Following a debut on the Kelly Twins’ Happy Skull label, Adjowa returned this week on Don’t Be Afraid’s DBA Dubs imprint with Science & Soul. With a talent for refracting boogie, house and Italo, he’s a perfect candidate to follow Claws For? and Kelpe on the sub label, with the title track also given a distinct “Snares Down The Stairs” remix from Max D, which draws on “grime, jungle and breakbeat hardcore tropes” to deliver one of the most unexpected things we’ve heard from the Future Times captain. Occupying something more of a grime and jungle position was Okada, the new record from Bristol’s Hotline Recordings, coming from former Idle Hands producer Rachael. Dominated by a broken rhythm and string lead, the track hints at a grime influence, but offers something with a little bit more crafty funk, while Sex Tags Mania co-founder DJ Sotofett provides one of his now legendary jungle reworks.

Perhaps the most exciting record of the week as far as we were concerned was the surprise fourth entry into Demdike Stare’s peerless Testpressing series. Recently awarded the number two spot in our top 100 tracks, singles and EPs of the year, the Testpressing series has delivered some of the year’s most visceral tracks, ripping apart jungle, noise and all manner of genres, and splicing them back together. The fourth entry is no different, with the spliced breaks of “Null Results” easily this year’s best piece of jungle revivalism. Even more extreme was the Andy Stott remix of New York heavy metal outfit Batillus, which simply has to be heard to be believed. Meanwhile Downwards capped off a stellar year with a second release from the OAKE duo, with the Vollstreckung EP covering similarly bleak moods as their debut, while Tri Angle delivered a curveball in the shape of the Preparations EP from experimental D&B producer FIS.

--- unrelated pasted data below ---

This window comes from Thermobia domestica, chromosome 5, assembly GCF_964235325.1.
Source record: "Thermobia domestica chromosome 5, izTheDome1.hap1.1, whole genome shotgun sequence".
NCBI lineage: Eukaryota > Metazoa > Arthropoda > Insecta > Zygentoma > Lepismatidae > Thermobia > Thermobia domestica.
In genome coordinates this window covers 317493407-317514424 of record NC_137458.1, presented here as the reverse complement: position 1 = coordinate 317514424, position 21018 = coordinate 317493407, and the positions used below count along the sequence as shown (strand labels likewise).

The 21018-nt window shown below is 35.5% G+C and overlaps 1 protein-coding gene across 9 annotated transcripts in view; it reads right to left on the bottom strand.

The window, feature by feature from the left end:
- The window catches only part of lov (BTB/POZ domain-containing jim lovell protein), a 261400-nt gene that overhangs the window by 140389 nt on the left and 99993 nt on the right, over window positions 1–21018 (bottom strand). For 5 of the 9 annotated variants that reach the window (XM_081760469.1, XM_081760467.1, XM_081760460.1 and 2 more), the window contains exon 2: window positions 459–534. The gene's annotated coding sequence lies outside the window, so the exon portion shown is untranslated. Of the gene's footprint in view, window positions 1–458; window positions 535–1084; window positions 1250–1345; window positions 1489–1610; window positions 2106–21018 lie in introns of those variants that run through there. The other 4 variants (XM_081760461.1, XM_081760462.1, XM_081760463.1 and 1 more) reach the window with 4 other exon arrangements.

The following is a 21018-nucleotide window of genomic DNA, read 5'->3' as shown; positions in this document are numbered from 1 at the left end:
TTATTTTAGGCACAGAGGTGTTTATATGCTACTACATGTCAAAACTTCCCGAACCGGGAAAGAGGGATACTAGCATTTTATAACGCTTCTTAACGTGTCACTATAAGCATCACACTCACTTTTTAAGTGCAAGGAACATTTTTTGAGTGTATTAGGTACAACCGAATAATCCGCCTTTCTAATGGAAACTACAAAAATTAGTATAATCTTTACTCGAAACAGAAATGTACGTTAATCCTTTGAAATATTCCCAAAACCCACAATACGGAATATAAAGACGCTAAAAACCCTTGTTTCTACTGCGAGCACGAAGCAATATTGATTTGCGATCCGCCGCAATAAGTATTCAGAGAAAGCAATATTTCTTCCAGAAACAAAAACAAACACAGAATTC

There was plenty going on in more conventional techno realms this week, with the latest release on Anthony Parasole’s excellent label The Corner coming from the under-appreciated Tom Dicicco; anyone who enjoyed Shawn O’Sullivan’s appearance on the label will be right at home with No Sympathy, whose pulsating techno is accompanied by suitably iron-clad beats. On a similar tip was the new record on Reference from Jack Murphy. Previously impressing us with Reference 03 earlier in the year, this new 12″ sees him weave the kind of sleek basslines Silent Servant would be jealous of around minimalist rhythms which could have passed for a Sandwell District release a few years ago. In fact, it just edged out Sigha’s new A Series Of Desecrations EP on his Our Circula Sound label in our affections, though its furious pace and detailed textures were as exquisite as ever from the producer. Those looking for some slightly more experimental techno should check the excellent Wish In The Maze EP from Skirt on Semantica, whose halfstep rhythms were explored equally as interestingly by Inigo Kennedy and Ancient Methods on their remixes.